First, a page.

IFT25 and IFT27 form a heterodimer to exist both in IFT-B and outside of it in vivo
Our previous study had shown that IFT25 and IFT27 co-sediment with IFT-B proteins in sucrose density gradients of both the whole cell and flagellar extracts of C. reinhardtii (Wang et al., 2009). Different from other IFT-B complex proteins, the majority of IFT25 and IFT27 are also observed to appear in a discrete IFT25- and IFT27-containing small peak in sucrose density gradients of both whole cell and flagellar extracts of C. reinhardtii, and the two proteins physically interact with each other (Wang et al., 2009). To determine if there were any other components than IFT25 and IFT27 in the small complex in vivo, we purified IFT25- and IFT27-associated protein complexes from whole cell extracts of two transgenic strains expressing either IFT27::HA::6×His or IFT25::HA::6×His. To detect the appearance of IFT27 in the complex by western blotting assay, the N-terminal 18 amino acids of C. reinhardtii IFT27 were synthesized and used to produce antisera in two rabbits (Fig. S3). Gel filtration chromatography of the eluate from the Ni-NTA resin showed cofractionation of IFT27::HA::6×His and IFT25 or IFT25::HA::6×His and IFT27 with a molecular weight of 60 kDa, indicating that the small complex only contains IFT25 and IFT27 as its protein components (Fig. 2A,B). Based on this observation, we conclude, along with our previous result (Wang et al., 2009), that IFT25 and IFT27 form a heterodimeric complex we called IFT25/27 that exists both within the IFT-B complex and outside of it in vivo.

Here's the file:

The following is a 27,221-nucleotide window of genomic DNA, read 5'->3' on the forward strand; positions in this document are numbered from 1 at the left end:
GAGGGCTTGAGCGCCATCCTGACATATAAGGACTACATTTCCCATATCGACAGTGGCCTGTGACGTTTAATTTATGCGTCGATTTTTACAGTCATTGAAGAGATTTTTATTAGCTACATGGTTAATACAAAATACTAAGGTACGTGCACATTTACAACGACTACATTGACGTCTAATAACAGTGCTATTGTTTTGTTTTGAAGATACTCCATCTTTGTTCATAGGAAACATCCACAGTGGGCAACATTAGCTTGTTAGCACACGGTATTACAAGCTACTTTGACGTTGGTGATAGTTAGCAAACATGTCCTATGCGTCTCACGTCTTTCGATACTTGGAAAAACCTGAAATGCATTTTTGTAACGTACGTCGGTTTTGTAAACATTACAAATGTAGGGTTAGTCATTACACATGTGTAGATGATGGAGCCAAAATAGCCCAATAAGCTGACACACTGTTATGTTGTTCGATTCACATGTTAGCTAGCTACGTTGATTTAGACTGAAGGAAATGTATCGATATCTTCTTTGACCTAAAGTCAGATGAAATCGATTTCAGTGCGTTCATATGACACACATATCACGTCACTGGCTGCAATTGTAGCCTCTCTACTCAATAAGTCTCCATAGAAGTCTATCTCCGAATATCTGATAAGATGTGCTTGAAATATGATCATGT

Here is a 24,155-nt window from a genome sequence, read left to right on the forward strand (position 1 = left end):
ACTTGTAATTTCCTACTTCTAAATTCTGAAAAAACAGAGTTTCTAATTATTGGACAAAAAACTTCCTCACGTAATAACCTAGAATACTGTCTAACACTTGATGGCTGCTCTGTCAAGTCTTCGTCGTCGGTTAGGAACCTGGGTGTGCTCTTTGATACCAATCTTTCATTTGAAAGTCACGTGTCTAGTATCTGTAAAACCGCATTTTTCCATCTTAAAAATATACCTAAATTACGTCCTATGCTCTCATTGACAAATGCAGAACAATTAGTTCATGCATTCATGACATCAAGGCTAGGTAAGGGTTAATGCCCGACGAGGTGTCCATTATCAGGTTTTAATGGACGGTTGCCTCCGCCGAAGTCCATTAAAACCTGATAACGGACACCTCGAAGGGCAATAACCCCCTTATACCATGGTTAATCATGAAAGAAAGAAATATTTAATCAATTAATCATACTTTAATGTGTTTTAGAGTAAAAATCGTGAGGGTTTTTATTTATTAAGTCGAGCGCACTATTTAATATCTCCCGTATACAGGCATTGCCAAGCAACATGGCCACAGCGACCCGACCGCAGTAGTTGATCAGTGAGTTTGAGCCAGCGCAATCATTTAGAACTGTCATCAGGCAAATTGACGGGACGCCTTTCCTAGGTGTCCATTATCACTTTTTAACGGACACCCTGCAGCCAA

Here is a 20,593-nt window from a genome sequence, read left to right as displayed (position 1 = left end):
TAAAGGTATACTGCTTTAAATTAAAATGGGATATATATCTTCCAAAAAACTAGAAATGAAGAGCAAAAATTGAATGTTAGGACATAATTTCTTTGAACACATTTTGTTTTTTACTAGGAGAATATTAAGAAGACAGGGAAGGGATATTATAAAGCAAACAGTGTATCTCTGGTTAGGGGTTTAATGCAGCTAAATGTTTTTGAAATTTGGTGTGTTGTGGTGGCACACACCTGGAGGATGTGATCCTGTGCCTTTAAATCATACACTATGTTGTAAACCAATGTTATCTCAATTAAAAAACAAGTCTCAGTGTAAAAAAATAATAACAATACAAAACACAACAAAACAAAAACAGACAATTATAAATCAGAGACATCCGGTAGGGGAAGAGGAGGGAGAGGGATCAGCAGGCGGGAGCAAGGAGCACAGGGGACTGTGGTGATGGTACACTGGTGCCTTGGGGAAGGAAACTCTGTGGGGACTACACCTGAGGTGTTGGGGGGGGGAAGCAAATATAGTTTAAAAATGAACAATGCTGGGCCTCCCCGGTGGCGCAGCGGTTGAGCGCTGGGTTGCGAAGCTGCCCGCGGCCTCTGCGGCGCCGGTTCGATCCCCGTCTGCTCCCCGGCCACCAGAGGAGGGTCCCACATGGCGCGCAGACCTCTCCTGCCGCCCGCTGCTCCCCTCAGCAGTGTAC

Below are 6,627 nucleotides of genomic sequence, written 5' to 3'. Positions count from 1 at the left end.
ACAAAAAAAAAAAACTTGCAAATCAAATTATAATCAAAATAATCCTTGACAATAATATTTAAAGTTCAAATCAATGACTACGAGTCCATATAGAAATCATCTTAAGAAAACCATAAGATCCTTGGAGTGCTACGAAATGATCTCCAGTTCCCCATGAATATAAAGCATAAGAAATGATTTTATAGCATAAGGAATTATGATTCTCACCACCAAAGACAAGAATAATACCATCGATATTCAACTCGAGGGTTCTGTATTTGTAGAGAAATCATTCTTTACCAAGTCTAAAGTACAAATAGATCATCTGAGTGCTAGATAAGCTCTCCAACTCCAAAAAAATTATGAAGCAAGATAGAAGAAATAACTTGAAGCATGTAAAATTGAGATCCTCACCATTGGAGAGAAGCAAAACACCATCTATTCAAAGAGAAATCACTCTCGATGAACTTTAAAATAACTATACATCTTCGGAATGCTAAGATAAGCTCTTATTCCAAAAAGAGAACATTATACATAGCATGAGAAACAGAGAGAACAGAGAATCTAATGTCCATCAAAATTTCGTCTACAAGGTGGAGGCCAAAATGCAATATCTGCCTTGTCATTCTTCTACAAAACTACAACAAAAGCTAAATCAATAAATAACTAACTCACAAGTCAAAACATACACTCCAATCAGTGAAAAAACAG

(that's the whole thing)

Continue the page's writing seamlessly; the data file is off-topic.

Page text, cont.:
IFT25 does not affect the stability of IFT-A and -B complexes
Each IFT-B complex protein contributes to the stability of IFT-B complex. Loss of a single IFT-B complex protein typically causes partial or complete dissociation of IFT-B complex, depending on which protein is depleted (Brazelton et al., 2001; Fan et al., 2010; Hou et al., 2007; Pazour et al., 2000; Qin et al., 2007). To date, IFT27 is the only IFT-B subunit that, once partially depleted by interfering RNA technology, was shown to cause dissociation of both IFT-A and -B complexes in C. reinhardtii (Qin et al., 2007). To test whether IFT25 influences the stability of IFT-A and -B complexes, we created a vector-based IFT25 miRNA strain called IFT25miRNA (Fig. 3A) and measured the protein level of the IFT-B components IFT46, IFT57 (Fig. S4A,B for anti-IFT57 antiserum generation) and IFT72 (Fig. S5A,B for anti-IFT72 antiserum generation) and the IFT-A components IFT43, IFT122 (Fig. S6 for anti-IFT122 antiserum generation) and IFT139 (Fig. S7A,B for anti-IFT139 antiserum generation) in these cells. Western blotting assay showed that IFT25miRNA cells experienced reductions of IFT25 to ∼6% of wild-type level (Fig. 3B). The IFT25 mRNA of IFT25miRNA cells was reduced to ∼10% of wild type (Fig. 3C), indicating that depletion of IFT25 protein was caused by miRNA interference. However, IFT25miRNA cells did not see a significant depletion of IFT-A and -B proteins (Fig. 3D,E), revealing that IFT25 has no influence on the stability of IFT-A and -B complexes, thus consistent with the observation that knockout of IFT25 in mouse largely does not affect the stability of IFT particle proteins (Eguether et al., 2014; Keady et al., 2012). In addition, the IFT-A protein IFT43 and the IFT-B protein IFT46 of the IFT25miRNA cells, similar to that of the wild-type CC-125 cells, showed typical basal body and flagellar distribution patterns, suggesting that IFT25 depletion does not affect the localization of the IFT-A and -B complexes (Fig. 3F).